# D-field -> E-field when the dielectric constant is a function of space

1. Aug 30, 2010

### LawlQuals

Hello everyone,

I am a little reluctant to post this question because it is a common problem type assigned for introductory electrodynamics courses, so I understand any level of vagueness that should be practiced with regards to answering the question so as to not make it too obvious how to do these problems for people looking for homework solutions on the internet. If it needs to be removed, no problem either (and, in which case, sorry for not reading the forum guidelines closely enough). I think this is appropriate for this section (rather than homework help) given its generality; however, it does get specific later on which may be of some issue regarding section relevance.

This is something I have never actually gotten down properly, and need to (I am studying for a qualifying examination in my grad school, I am not seeking homework advice to be clear). To be concrete, suppose we have a capacitor fabricated of concentric, cylindrical shells of radii $$a$$ and $$b \, (b > a)$$, respectively, and a total length $$L$$. Further, suppose the space between the conductors is filled with a material(s) of linear dielectric constant $$\varepsilon$$ such that $$\varepsilon$$ is a function of space $$( \varepsilon = \varepsilon (\vec{x}))$$. The classic question is to ask what the capacitance of this system is, or say the amount of charge needed on the conductors to store a certain amount of energy.

Calculations like this are furnished by first seeking the $$\vec{D}$$ field, and by inevitably computing the corresponding electric field $$\vec{E}$$. To find the electric displacement field, place a linear free charge density $$\lambda_f \equiv \lambda$$ on the inner conductor, and a swift application of Gauss' law provides (in Griffiths' notation of cylindrical coordinates $$(s,\phi , z)$$):

$$\vec{D} = \frac{\lambda}{2\pi s}\hat{s}$$

The question is, if I wish to translate to corresponding electric fields, $$\vec{E} = \frac{1}{\varepsilon (\vec{x})}\vec{D}$$, may I reasonably, and simply, do just that? For instance, if there were two dielectric materials, one material that was characterized by a constant value $$\varepsilon_1$$ over a certain length in the axial direction ($$z$$), and another over the rest described by a value $$\varepsilon_2$$, is it proper to state the $$\vec{E}$$-fields are given by $$\vec{E} = \frac{1}{\varepsilon_1}\vec{D}$$ and $$\vec{E} = \frac{1}{\varepsilon_2}\vec{D}$$ in the corresponding regions? That sounds ok to me, but what bothers me is placing a free charge of the same value along the entire length of cylinder. I suspect this is where the problem is, my misunderstanding of this concept (free charge).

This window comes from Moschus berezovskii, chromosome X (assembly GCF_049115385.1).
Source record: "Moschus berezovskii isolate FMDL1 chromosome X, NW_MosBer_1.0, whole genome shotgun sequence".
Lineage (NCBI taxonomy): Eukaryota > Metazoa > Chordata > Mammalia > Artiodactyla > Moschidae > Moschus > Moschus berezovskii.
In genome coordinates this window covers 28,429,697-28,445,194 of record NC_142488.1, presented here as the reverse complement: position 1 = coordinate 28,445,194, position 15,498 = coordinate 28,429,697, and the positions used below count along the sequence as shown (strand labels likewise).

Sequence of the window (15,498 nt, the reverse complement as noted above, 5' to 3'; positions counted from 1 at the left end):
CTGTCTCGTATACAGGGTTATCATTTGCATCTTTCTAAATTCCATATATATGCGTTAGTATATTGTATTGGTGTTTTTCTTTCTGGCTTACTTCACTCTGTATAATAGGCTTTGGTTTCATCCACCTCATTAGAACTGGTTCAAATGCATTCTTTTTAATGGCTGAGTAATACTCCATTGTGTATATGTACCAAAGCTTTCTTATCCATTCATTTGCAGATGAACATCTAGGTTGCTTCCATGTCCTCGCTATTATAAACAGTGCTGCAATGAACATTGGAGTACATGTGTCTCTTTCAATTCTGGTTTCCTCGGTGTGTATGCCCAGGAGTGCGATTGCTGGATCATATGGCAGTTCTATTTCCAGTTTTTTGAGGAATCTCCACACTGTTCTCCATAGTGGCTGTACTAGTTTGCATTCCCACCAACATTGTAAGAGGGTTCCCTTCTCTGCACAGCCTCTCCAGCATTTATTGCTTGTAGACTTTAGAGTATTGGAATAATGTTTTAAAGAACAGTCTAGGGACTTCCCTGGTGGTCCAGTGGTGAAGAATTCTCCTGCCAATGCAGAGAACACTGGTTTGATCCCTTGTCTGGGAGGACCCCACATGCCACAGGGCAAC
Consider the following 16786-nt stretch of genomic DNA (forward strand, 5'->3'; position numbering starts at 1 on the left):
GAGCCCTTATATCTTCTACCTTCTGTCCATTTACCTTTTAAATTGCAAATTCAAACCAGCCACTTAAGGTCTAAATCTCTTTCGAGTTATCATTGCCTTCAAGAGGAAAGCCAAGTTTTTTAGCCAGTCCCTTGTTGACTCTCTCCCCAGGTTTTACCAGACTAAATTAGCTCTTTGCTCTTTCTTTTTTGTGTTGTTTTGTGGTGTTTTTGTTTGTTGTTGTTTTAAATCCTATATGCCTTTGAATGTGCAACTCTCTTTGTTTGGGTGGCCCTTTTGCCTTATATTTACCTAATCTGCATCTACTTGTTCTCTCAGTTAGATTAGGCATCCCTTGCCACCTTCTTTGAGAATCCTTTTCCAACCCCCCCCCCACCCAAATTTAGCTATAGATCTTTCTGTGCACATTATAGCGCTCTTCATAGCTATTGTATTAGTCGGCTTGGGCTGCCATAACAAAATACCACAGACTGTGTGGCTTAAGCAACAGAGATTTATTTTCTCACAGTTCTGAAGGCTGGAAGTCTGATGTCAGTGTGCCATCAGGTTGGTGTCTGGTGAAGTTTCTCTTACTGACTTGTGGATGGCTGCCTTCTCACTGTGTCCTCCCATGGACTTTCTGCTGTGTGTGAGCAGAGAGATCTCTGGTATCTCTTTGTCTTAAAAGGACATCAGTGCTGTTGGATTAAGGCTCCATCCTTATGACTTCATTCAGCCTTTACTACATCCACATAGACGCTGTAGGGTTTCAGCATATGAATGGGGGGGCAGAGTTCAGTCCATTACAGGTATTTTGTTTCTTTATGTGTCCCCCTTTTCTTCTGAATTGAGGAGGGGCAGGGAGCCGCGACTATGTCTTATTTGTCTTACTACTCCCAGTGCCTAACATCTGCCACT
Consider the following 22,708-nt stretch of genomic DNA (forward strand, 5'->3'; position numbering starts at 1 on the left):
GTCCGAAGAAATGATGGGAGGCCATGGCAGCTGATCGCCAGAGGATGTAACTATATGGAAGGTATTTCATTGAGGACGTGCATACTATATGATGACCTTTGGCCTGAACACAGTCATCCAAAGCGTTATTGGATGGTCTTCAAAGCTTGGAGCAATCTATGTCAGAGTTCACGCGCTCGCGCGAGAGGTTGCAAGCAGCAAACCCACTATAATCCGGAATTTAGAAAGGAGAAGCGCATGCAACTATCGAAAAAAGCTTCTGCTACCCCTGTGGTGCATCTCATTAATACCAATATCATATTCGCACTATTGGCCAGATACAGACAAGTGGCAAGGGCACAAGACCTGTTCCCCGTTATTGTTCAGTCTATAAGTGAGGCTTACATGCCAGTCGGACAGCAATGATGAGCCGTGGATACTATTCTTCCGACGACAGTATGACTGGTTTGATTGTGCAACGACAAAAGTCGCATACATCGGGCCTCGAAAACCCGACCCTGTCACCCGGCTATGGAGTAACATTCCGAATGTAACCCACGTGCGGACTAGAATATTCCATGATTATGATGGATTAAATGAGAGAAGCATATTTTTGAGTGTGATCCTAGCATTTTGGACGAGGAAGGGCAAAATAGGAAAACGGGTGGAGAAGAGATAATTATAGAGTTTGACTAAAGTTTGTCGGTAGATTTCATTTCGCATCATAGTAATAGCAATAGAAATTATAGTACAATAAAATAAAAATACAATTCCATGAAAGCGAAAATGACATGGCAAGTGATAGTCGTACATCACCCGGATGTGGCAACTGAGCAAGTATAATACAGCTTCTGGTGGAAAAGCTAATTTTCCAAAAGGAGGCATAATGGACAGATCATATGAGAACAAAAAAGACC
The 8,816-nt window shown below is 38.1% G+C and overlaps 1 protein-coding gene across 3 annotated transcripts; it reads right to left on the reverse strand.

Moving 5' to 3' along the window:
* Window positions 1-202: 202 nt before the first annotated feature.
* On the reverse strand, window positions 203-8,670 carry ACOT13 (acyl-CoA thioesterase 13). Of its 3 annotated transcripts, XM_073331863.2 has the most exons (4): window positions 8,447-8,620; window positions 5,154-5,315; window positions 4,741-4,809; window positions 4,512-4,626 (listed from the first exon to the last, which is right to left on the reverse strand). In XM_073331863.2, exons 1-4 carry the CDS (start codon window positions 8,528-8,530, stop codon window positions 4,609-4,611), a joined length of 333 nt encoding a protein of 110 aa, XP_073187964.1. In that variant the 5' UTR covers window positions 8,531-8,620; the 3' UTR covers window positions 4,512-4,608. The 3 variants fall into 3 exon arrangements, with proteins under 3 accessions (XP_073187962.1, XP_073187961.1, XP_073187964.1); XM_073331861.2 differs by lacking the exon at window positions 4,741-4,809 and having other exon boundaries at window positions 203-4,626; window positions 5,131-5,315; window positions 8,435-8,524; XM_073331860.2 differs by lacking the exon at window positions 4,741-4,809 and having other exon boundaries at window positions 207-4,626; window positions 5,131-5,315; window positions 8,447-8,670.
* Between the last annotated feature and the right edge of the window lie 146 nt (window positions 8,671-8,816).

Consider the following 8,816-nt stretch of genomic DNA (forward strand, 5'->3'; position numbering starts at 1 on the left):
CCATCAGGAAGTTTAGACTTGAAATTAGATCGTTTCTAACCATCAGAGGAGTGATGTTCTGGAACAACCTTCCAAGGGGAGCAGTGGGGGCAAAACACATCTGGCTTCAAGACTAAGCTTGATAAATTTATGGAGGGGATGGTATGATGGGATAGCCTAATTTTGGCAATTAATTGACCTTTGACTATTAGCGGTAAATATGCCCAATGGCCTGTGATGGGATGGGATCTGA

My confusion is further perpetuated by a problem in Griffiths' text. When I took the class, we were assigned problem 4.28, which has the axial variation in a cylindrical capacitor I was just speaking of in the previous paragraph (in this case, one of the regions is vacuum). Griffiths proceeded to find the electric field in the vacuum region directly, and computes the displacement in the axial region that is filled with linear dielectric. The electric field was computed from the displacement field as usual, but the difference is that it appears he enforced a free charge (linear density) of different value on each ($$\lambda$$ and $$\lambda'$$ in the vacuum and dielectric regions respectively. It looks like he imposes interface conditions on tangential $$\vec{E}$$ fields between both regions, since the field itself is only in the radial direction ($$\nabla\times E = 0 \Rightarrow \vec{E}_s^{region \, 1} = \vec{E}_s^{region \, 2})$$, where $$s$$ denotes the radial component of $$\vec{E}$$ (the only component), and the fields are evaluated at the boundary between the materials. The conclusion made after the interface matching is that the free charges are different in both regions by a factor $$\varepsilon_r$$ (relative permittivity), ($$\lambda' = \varepsilon_r\lambda$$).

On one hand, I think it makes sense to me to put the same free charge on the conductor, since this charge has nothing to do with the dielectric material that surrounds it, but on the other it looks like Griffiths did not do that in this particular problem. I am misinterpreting something, but I just cannot put my finger on it.

Any thoughts regarding this matter? (Thank you very much for reading my verbose question, and thanks to any attempts at resolution).